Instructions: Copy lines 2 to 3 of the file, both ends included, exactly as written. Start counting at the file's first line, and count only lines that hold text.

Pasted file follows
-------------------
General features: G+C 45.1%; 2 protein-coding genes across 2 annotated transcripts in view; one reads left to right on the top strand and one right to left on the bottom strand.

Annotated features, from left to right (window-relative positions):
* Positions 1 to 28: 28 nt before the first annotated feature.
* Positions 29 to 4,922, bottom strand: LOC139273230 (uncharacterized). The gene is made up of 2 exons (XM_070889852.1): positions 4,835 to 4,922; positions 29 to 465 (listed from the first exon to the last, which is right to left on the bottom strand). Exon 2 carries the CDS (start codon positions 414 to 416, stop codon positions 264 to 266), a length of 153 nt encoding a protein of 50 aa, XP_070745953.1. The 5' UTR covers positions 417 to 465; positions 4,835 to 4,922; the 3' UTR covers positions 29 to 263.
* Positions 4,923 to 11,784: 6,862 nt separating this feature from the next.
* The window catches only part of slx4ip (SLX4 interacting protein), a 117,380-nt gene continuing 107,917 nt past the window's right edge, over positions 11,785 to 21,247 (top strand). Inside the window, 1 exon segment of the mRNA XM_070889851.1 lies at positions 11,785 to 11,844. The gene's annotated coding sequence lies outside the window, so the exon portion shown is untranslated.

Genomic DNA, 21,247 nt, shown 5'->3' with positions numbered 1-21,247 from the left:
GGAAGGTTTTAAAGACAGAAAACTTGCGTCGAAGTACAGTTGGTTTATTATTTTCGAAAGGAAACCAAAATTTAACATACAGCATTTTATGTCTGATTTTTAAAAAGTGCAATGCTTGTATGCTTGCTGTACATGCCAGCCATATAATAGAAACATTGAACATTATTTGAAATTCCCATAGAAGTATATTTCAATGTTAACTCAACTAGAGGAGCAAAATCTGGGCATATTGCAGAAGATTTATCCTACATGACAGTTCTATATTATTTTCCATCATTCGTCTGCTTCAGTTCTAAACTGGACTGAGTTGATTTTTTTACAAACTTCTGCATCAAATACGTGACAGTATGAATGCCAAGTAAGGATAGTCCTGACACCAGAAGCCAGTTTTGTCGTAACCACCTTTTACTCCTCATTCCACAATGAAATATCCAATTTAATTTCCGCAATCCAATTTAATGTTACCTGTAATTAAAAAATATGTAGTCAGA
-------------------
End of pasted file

Annotated features, from left to right (window-relative positions):
* Positions 1 to 28: 28 nt before the first annotated feature.